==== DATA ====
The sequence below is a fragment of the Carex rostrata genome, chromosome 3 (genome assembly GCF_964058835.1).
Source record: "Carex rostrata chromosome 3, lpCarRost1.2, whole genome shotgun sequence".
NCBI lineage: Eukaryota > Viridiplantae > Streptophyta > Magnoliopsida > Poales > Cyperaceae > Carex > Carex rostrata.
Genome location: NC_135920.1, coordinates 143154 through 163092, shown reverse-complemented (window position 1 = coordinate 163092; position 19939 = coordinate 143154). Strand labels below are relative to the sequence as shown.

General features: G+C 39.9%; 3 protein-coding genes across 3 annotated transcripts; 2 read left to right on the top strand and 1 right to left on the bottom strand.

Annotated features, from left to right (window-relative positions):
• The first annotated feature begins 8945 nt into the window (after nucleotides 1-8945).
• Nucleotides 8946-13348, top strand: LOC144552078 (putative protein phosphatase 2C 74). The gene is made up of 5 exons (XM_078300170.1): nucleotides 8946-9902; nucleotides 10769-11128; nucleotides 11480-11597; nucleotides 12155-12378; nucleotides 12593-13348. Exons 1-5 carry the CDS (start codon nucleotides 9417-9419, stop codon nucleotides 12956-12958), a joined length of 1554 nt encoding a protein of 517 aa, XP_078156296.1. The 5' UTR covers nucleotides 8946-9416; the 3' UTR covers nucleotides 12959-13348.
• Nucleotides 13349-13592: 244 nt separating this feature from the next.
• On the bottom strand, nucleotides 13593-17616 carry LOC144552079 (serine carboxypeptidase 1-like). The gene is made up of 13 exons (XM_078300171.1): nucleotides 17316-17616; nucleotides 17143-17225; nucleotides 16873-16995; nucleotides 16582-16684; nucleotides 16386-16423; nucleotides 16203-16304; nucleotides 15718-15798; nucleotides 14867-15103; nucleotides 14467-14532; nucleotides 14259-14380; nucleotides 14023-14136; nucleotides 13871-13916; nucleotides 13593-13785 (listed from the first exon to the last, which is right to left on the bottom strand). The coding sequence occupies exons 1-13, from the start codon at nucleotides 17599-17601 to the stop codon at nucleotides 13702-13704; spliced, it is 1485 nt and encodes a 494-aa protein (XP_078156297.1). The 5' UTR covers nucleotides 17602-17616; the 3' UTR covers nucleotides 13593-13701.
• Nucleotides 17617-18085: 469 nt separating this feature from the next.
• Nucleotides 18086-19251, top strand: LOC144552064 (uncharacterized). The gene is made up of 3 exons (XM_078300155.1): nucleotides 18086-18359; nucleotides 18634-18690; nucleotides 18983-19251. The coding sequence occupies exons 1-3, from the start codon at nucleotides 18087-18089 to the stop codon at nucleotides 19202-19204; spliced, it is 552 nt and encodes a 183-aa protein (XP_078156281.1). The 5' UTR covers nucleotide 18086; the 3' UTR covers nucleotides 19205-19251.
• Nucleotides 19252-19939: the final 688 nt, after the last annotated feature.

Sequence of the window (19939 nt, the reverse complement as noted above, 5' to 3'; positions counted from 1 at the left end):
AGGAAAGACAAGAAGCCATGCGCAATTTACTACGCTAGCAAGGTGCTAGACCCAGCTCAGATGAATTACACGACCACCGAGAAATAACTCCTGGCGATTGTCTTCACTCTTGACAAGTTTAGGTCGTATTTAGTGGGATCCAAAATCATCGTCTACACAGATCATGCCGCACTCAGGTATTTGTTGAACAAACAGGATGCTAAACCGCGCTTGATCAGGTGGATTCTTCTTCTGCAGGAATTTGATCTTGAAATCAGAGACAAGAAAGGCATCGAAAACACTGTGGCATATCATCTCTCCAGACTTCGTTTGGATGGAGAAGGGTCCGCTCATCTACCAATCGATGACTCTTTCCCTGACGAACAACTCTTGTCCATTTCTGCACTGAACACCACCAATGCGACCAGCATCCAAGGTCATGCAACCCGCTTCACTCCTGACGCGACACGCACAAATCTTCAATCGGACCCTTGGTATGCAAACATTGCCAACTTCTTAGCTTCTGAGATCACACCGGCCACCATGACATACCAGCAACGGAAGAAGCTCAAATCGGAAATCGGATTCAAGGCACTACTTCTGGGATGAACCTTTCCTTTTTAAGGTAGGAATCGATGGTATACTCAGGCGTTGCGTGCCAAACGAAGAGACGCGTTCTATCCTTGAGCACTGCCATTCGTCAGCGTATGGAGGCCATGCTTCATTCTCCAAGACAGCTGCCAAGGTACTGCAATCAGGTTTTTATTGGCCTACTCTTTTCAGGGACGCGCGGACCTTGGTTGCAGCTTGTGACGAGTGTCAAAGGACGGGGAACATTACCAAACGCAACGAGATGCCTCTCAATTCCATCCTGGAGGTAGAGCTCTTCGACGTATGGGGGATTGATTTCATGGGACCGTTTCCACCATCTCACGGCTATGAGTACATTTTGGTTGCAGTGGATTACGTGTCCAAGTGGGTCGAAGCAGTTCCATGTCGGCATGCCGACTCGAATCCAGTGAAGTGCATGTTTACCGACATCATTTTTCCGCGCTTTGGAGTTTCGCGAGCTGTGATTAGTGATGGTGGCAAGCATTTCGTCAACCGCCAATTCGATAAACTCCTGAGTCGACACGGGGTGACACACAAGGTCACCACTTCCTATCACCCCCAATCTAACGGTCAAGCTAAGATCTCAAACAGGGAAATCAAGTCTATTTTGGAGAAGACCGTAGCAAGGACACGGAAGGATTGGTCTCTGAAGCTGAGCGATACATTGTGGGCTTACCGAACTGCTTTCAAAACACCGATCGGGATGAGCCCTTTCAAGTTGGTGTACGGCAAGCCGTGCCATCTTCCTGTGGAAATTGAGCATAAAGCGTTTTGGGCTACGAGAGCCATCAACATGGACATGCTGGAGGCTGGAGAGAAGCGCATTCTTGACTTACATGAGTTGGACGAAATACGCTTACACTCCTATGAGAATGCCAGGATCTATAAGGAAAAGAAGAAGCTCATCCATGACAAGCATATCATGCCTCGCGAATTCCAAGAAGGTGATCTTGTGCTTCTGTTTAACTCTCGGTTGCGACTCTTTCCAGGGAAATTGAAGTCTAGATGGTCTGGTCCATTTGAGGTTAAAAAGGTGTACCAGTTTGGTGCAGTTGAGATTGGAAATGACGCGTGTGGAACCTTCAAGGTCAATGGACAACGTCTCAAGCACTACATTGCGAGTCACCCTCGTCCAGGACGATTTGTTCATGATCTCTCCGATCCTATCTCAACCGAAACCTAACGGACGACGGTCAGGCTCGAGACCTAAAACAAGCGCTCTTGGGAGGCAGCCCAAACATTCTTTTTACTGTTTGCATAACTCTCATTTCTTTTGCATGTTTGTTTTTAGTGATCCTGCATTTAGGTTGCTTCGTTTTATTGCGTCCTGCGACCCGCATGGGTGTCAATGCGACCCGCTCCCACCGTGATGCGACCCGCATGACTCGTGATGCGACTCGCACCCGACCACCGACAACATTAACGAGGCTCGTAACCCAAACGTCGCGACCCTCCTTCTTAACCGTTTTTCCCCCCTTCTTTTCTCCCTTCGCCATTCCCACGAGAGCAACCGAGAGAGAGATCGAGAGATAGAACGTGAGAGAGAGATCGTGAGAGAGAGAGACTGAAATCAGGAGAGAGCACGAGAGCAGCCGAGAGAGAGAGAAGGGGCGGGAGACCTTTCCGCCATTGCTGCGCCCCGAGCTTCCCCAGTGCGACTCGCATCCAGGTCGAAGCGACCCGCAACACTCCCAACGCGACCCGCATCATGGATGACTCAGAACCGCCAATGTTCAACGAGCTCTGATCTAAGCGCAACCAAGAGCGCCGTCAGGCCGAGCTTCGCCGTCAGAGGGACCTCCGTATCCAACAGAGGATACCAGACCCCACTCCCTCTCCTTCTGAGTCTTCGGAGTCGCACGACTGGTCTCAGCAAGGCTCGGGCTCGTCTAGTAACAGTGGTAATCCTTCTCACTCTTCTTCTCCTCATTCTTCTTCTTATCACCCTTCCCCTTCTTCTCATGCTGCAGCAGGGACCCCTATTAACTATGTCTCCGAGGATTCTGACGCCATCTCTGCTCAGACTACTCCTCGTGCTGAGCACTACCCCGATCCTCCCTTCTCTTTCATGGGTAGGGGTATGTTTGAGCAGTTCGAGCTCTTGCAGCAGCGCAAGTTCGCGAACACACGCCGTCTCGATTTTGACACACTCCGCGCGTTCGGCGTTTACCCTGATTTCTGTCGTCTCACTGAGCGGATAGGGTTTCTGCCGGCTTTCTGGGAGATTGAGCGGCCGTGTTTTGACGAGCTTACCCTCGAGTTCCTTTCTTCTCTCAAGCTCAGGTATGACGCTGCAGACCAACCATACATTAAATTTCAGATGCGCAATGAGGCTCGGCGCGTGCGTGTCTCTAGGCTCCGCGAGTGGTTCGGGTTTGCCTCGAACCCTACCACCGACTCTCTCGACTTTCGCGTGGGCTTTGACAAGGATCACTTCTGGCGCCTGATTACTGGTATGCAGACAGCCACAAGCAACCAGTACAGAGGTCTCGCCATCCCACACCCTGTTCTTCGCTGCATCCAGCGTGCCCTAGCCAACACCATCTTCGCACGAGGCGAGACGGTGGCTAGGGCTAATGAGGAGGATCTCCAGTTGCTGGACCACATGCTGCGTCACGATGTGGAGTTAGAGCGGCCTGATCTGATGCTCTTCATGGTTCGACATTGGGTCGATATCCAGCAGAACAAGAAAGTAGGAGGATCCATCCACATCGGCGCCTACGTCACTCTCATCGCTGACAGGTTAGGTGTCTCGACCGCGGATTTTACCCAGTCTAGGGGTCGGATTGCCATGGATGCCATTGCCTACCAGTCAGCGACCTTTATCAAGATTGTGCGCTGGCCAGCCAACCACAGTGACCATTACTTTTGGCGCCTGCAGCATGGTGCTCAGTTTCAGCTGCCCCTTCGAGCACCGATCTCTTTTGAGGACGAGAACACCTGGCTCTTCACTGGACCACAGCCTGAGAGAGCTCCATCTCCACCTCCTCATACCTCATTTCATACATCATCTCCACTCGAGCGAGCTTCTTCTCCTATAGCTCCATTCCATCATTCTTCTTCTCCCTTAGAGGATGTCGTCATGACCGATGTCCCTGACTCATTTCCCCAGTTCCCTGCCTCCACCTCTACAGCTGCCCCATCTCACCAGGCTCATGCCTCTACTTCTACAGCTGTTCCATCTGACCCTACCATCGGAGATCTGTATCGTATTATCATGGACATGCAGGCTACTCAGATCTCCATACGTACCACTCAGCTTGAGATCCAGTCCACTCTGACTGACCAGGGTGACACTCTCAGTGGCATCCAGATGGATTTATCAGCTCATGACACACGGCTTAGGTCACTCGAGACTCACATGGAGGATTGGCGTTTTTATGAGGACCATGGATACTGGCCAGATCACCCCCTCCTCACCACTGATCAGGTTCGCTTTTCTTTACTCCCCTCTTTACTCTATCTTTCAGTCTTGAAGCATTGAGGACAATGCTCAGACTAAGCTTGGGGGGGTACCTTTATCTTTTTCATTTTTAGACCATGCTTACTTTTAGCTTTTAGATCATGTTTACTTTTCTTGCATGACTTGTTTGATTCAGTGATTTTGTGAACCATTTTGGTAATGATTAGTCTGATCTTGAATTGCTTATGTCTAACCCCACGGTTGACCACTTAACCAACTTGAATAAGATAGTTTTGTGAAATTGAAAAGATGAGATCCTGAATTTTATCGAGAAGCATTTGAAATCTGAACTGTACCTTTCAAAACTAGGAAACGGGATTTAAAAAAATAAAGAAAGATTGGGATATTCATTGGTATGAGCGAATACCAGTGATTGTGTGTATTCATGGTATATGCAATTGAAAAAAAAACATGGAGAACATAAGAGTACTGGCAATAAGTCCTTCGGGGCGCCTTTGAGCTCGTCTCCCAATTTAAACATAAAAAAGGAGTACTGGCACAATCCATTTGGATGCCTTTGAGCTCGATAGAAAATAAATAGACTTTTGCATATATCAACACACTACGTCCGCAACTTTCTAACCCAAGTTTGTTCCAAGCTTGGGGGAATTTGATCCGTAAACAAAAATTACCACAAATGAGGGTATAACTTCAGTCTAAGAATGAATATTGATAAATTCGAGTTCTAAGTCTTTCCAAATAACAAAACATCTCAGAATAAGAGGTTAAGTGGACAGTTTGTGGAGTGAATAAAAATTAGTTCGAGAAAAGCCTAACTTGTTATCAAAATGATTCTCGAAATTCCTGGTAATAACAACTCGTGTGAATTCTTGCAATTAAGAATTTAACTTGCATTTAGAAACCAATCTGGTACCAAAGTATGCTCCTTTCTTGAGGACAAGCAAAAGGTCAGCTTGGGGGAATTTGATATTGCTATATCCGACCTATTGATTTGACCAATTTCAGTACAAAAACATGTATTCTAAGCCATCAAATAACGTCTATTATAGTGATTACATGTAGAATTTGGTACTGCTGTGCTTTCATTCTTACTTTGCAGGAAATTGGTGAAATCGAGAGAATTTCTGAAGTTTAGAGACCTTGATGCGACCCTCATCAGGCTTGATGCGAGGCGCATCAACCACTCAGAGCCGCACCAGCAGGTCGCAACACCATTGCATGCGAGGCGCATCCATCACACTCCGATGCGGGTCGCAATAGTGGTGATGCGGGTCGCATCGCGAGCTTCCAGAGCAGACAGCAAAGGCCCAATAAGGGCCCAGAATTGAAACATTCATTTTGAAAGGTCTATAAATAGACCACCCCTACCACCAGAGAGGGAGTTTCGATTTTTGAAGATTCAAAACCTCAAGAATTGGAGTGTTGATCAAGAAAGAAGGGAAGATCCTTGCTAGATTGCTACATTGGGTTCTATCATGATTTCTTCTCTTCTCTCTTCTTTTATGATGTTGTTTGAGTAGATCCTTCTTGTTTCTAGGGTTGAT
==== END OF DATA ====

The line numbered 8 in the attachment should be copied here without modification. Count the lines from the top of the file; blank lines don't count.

• Nucleotides 8946-13348, top strand: LOC144552078 (putative protein phosphatase 2C 74). The gene is made up of 5 exons (XM_078300170.1): nucleotides 8946-9902; nucleotides 10769-11128; nucleotides 11480-11597; nucleotides 12155-12378; nucleotides 12593-13348. Exons 1-5 carry the CDS (start codon nucleotides 9417-9419, stop codon nucleotides 12956-12958), a joined length of 1554 nt encoding a protein of 517 aa, XP_078156296.1. The 5' UTR covers nucleotides 8946-9416; the 3' UTR covers nucleotides 12959-13348.